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Jacksonville native launches Florida's first Black, woman-owned wine

While the refreshing taste was discovered through trial and error, the drink is inspired by her ancestors' love story that broke the chains of slavery.

JACKSONVILLE, Fla. — Even in 2021, there are so many firsts in the Black community. 

Less than a month ago, the first woman of color was sworn in as Vice President of the United States. And let’s face it – it may be a while before diversity is seen on every level.

With determination to break through glass ceilings, one Jacksonville native is encouraging others who look like her to accept nothing but success.

Desiree Noisette is a lawyer by trade and now the president of Mermosa, the first Black woman-owned wine brand in Florida.

“I was able to use my law degree to start my winery business,” Noisette said. “I got some education from a pioneer in the Oregon wine field.”

In 2018, she returned to Florida, where she started and tweaked her formula, and later birthed Mermosa.

While the refreshing taste was discovered through trial and error, Noisette says the drink is inspired by the boldness and strength of a woman who came seven generations before her – Celestine.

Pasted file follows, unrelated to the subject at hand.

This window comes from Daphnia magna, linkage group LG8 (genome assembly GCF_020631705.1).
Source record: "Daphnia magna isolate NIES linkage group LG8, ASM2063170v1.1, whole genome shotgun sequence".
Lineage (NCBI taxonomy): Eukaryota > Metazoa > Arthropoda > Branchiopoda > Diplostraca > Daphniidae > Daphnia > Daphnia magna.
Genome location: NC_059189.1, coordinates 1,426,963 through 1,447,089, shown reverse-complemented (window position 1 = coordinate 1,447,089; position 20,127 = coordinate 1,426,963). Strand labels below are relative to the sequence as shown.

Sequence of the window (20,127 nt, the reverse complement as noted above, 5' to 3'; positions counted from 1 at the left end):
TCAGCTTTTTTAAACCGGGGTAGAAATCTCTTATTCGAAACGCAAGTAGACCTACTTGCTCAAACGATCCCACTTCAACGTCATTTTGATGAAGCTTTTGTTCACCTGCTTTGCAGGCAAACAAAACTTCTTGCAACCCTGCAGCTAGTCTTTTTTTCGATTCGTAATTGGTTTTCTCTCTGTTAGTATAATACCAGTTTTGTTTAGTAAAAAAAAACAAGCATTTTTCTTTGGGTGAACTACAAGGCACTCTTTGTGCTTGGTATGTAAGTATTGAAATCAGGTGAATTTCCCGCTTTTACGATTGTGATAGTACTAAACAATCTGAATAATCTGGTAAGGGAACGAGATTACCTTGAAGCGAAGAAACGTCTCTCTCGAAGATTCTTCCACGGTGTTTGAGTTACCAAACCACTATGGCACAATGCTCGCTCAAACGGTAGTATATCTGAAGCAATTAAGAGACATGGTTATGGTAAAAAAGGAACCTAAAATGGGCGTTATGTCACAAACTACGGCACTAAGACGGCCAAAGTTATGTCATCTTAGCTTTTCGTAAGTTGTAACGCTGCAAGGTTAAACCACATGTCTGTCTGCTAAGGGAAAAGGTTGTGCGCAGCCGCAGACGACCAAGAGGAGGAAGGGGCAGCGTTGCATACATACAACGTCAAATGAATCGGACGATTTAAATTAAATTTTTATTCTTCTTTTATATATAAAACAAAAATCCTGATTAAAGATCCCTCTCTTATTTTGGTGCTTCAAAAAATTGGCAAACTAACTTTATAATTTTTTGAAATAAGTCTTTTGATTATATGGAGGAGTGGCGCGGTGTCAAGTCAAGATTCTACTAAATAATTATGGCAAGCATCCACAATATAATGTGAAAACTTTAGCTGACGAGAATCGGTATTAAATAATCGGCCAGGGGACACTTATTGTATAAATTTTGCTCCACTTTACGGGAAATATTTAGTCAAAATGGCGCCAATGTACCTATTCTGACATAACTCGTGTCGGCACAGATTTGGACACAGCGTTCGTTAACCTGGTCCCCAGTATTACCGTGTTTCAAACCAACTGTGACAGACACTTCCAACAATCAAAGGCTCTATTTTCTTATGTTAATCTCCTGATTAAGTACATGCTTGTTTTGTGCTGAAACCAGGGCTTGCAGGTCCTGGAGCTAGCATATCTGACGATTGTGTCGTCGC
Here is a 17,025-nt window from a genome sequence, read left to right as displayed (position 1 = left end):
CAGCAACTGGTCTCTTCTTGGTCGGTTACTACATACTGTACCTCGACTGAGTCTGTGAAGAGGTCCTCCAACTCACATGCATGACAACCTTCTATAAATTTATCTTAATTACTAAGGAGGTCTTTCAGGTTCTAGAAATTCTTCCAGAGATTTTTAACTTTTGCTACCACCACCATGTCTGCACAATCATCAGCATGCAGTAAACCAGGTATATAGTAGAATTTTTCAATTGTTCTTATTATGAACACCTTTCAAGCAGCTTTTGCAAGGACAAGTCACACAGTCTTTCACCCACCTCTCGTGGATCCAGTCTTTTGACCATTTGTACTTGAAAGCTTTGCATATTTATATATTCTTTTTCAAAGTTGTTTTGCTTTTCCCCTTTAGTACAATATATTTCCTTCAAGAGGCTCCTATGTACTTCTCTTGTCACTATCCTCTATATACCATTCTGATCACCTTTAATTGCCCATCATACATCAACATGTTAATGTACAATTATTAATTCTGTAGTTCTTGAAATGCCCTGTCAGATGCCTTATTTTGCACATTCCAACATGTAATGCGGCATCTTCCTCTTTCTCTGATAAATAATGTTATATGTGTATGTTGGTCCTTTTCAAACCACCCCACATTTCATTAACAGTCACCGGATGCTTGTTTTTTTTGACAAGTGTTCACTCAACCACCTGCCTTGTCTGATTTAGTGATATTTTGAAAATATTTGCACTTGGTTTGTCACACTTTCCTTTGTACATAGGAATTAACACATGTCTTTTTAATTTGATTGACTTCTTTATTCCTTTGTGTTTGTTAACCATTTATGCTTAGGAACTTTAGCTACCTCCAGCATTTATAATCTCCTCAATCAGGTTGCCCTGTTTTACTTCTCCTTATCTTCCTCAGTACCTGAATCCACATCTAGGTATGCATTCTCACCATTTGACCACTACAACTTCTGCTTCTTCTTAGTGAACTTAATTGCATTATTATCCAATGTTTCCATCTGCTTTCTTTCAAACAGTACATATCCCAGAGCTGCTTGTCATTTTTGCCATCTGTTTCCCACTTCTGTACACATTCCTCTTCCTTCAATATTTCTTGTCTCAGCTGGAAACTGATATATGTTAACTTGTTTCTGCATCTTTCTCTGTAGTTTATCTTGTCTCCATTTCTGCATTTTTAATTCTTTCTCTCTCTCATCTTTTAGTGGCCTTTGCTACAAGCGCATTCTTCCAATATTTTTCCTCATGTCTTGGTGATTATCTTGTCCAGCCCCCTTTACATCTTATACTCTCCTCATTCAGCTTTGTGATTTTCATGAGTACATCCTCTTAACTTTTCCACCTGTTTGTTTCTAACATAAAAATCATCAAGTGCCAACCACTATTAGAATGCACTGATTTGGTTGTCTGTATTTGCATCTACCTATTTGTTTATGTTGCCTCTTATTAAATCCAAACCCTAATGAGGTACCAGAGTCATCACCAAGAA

“She and her husband Philippe got married in Haiti the late 1700’s and she was a Black Haitian woman, he was a white Frenchman,” Noisette said.

The two got married and moved to Charleston, South Carolina. But, Philippe did not know his wife Celestine and their kids would have to be claimed as slaves.

“Philippe had to create a fake bill of sale to buy his wife,” Noisette said. “But he doesn't just create this bill of sale to protect them, he petitioned the state of South Carolina for their freedom.”

The state refused emancipation, so Philippe worked as a gardener and soon became famous for creating the Noisette rose. He died in 1835, with one request in his will.

“He says sell all of my stuff, give all of the money to Celestine and then sneak them out of the state, into a northern state where they can be free,” Noisette said.

Celestine didn’t support the idea because she didn’t want to leave the family business behind.

“She convinces the executer to create a legal structure that allows her and the kids to stay in Charleston, live as free people of color, and have property,” Noisette said.

Breaking barriers in the 19th century is why Celestine's spirit is infused in every sip. From crisp Meseco, to sultry Celestine Rosé, Noisette says Mermosa honors her family’s legacy while celebrating equity.

“I think it’s important for really all folks and people of color to see this as normal,” Noisette said. “Let's normalize success, have audacity. That is the key thing that will help you expect success and actually have it happen.”

Mermosa is currently sold in Florida and Texas. It’s set to hit shelves in South Carolina and Georgia later this year.

Credit: Mermosa

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